In our years of public health communications, we’ve worked on projects for a variety of initiatives from vaccination to heat safety, disease control and prevention, and more. And whether the goal is increasing awareness of public health initiatives, driving content to your website or community partner sites, or encouraging phone calls, one thing has become clear–with usage continuing to grow and new platforms popping up seemingly daily, social media is a cost-efficient way to reach your various target audiences.  

But unlike more traditional mediums, like radio, television, or even display ads, social media also invites conversation. In public health communications, opening yourself up to the comments (and opinions) of the audiences you serve can seem daunting … but don’t count social media out because of it.   

Here are our top 5 tips for harnessing the power of social media engagement in your public health communications strategy. 

1. Don’t be afraid of engagement.  

Engagement and two-way conversation are what make social media “social”, after all. The ability to connect with others in real-time is a big part of why 90% of US adults are social media users. So, while it can be tempting to turn off the comments for individual posts on platforms that allow it, especially when you’re posting about potentially controversial or charged topic areas, this should not be the norm.  

Even in situations where misinformation can run rampant (we’re looking at you COVID-19), it’s important to remember that the people sharing these types of comments often make up a loud minority and are unlikely to sway others. This is especially true for those followers who already consider your organization a trusted authority on public health communications.  

2. Think beyond likes, comments, and shares 

Seeing more link clicks and video views than likes, shares, and comments when measuring your social media engagement? It isn’t necessarily a sign of poor performance. And it doesn’t mean your message isn’t getting out there. Even these more “passive” engagement metrics that aren’t as visible in the News Feed show people are paying attention. 

This is especially true in the world of public health, where some topics such as addiction can have associated stigmas. Remember that people’s family and friends will see if they interact with your posts. For some users, this may prevent them from liking or commenting to protect themselves from judgment.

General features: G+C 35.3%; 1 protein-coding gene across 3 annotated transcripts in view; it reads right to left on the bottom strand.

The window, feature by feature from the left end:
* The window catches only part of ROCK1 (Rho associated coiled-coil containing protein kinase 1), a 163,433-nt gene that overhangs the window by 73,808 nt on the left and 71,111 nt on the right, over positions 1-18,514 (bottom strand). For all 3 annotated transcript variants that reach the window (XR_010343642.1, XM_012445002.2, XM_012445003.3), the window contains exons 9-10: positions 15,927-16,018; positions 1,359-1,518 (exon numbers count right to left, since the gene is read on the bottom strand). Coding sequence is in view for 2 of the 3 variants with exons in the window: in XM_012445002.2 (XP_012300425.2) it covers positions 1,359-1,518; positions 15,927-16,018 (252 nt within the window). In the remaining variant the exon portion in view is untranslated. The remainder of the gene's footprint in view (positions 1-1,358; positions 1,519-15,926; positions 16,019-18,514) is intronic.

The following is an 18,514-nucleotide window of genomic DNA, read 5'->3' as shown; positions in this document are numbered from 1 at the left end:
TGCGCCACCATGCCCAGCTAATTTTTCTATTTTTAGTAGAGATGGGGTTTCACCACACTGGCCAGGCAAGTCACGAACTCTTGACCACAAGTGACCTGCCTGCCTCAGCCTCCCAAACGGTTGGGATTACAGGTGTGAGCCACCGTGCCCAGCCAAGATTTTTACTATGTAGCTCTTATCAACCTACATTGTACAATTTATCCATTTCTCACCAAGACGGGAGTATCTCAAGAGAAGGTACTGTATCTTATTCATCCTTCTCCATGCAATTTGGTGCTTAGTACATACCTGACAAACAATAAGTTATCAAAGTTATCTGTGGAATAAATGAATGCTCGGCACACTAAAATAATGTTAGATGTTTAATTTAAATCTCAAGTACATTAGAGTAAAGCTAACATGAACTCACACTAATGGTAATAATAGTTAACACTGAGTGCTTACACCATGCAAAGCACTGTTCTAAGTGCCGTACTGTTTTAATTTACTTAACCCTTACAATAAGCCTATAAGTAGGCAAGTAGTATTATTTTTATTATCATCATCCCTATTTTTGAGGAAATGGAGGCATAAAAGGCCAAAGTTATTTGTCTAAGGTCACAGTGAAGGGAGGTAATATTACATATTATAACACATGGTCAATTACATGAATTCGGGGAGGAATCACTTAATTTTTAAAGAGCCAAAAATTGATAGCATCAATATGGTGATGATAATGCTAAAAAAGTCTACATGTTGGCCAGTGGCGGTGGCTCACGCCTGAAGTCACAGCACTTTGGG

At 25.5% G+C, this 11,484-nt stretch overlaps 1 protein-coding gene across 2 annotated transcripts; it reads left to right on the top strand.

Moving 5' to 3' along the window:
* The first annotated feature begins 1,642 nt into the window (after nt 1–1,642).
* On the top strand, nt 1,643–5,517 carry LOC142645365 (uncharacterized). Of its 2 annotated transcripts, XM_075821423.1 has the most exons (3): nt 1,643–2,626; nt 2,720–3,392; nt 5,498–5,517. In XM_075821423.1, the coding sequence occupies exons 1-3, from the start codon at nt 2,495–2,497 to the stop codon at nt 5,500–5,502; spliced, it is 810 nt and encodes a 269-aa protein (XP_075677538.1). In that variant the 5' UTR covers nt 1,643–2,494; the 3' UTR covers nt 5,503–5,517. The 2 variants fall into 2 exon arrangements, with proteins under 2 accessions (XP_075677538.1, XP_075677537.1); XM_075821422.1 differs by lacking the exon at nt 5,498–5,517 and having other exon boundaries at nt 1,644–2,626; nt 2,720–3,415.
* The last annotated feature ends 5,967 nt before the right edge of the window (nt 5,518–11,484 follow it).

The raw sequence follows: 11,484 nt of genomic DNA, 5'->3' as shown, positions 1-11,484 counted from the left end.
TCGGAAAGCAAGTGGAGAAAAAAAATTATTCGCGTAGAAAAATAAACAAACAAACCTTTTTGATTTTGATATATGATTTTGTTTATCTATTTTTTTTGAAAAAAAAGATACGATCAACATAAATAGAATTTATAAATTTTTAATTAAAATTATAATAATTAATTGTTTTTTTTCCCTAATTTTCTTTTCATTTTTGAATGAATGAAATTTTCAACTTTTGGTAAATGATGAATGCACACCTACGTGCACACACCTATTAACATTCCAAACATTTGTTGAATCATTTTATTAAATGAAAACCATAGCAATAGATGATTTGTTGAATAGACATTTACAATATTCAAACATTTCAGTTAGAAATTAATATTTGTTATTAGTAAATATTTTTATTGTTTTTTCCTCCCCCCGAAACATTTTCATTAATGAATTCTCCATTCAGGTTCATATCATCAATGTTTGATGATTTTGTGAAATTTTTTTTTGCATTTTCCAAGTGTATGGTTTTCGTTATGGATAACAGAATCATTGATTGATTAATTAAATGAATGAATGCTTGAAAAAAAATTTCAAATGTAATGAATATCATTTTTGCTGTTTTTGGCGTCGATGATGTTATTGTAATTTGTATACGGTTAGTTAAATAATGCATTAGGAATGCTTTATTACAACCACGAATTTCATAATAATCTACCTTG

3. Be ready to answer questions 

Actively engaging with followers and addressing any questions or concerns in a timely manner (think within 24 hours) will make them feel more in touch with you, especially during an emerging public health crisis. It’s also a helpful way to boost engagement and your organization’s authority across your social media accounts.  

Comments and direct messages won’t always come through while your team is in the office. In fact, it’s common for them to come in after hours or on the weekend. But that doesn’t mean keeping up with the conversation has to be overwhelming. We recommend developing a social media FAQ of commonly asked questions to streamline responses and ensure a consistent tone, especially when multiple social media managers are responsible for your public health communications. 

4. Don’t feed the trolls (or fight with them)  

There will always be people who disagree with guidance from public health officials. And when this happens, it can be tempting to correct them in the comments, but do so with caution. If someone shares an honest concern or inaccurate information, you can always point them to a trusted resource to learn more about the issue. However, correcting the same user repeatedly, about something like vaccine safety, on the other hand, is unlikely to change their opinion. 

In situations where you do respond, be careful to avoid coming across as defensive when addressing any misconceptions. This means being aware of how your message’s tone could be perceived by different users. It’s also important to avoid deleting posts unless they violate your community guidelines (i.e., explicit language, slander, hate speech, etc.) as this can be seen as a form of censorship.   

5. Join conversations to position yourself as a resource 

Hashtags don’t only help improve searchability and engagement for your own content, they also help you find larger conversations to join (yes, even for public health). What are people talking about when it comes to the issues impacting their community? Dig in and find out. Maybe there’s a question or two that keeps popping up. Creating content that answers these questions can help take your social media strategy and audience engagement to the next level.  

Ready to increase social media engagement rates across your public health organization’s presence? Include clear calls to action and make sure you tailor your content to each social media platform’s algorithm for maximum success. This means trying to avoid flyers and assets formatted for other mediums wherever possible. Think about what makes each platform so engaging when you’re personally scrolling through and lean in.